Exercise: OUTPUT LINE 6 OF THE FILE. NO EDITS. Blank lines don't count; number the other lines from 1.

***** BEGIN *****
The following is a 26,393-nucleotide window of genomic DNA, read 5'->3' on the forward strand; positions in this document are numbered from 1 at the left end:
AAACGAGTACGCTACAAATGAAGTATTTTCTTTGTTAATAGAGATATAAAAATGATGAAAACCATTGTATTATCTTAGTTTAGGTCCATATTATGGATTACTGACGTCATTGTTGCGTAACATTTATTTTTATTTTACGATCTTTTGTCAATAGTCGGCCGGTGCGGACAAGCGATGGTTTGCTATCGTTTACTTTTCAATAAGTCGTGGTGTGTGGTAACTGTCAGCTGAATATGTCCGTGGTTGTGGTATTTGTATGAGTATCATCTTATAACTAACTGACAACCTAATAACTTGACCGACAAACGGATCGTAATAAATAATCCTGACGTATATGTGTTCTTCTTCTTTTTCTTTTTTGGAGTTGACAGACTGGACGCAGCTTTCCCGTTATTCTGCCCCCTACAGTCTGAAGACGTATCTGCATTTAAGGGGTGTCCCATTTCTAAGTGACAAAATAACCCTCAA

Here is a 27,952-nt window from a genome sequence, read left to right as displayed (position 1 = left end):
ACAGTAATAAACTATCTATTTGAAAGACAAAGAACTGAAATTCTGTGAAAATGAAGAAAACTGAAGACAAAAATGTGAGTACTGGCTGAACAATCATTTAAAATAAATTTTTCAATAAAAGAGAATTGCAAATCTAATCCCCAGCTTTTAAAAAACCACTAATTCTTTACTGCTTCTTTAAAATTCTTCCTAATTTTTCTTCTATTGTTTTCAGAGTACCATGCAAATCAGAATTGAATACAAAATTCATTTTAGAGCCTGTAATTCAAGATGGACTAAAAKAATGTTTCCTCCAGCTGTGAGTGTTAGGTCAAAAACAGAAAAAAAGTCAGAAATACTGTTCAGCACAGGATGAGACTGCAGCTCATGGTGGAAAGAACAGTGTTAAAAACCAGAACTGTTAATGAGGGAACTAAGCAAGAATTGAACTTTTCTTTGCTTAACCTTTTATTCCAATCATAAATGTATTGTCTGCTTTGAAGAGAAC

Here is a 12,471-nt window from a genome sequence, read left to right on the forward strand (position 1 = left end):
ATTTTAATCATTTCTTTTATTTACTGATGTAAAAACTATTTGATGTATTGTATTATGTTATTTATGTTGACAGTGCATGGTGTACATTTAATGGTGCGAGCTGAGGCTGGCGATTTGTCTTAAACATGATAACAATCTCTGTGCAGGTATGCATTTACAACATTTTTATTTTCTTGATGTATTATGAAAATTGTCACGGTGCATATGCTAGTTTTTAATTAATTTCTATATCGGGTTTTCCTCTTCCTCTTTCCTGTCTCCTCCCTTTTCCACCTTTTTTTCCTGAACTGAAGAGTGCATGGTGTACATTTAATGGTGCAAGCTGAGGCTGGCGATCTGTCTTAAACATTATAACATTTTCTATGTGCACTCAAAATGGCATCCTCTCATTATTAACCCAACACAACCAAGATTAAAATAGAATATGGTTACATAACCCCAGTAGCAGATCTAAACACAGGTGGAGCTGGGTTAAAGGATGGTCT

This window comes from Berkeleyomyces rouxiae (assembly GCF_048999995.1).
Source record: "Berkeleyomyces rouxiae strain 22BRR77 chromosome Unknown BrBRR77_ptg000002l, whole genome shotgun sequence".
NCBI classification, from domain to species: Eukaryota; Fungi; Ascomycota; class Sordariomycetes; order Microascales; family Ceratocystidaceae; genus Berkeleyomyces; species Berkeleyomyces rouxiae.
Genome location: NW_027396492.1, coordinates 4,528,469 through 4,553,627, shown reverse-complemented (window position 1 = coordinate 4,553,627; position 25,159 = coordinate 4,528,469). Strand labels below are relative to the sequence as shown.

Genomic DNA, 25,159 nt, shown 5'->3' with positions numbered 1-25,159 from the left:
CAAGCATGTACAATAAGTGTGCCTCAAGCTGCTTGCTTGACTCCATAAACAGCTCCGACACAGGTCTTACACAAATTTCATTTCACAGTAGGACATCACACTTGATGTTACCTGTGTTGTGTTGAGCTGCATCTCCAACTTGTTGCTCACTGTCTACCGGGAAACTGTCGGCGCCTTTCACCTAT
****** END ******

ATTTTAATCATTTCTTTTATTTACTGATGTAAAAACTATTTGATGTATTGTATTATGTTATTTATGTTGACAGTGCATGGTGTACATTTAATGGTGCGAGCTGAGGCTGGCGATTTGTCTTAAACATGATAACAATCTCTGTGCAGGTATGCATTTACAACATTTTTATTTTCTTGATGTATTATGAAAATTGTCACGGTGCATATGCTAGTTTTTAATTAATTTCTATATCGGGTTTTCCTCTTCCTCTTTCCTGTCTCCTCCCTTTTCCACCTTTTTTTCCTGAACTGAAGAGTGCATGGTGTACATTTAATGGTGCAAGCTGAGGCTGGCGATCTGTCTTAAACATTATAACATTTTCTATGTGCACTCAAAATGGCATCCTCTCATTATTAACCCAACACAACCAAGATTAAAATAGAATATGGTTACATAACCCCAGTAGCAGATCTAAACACAGGTGGAGCTGGGTTAAAGGATGGTCT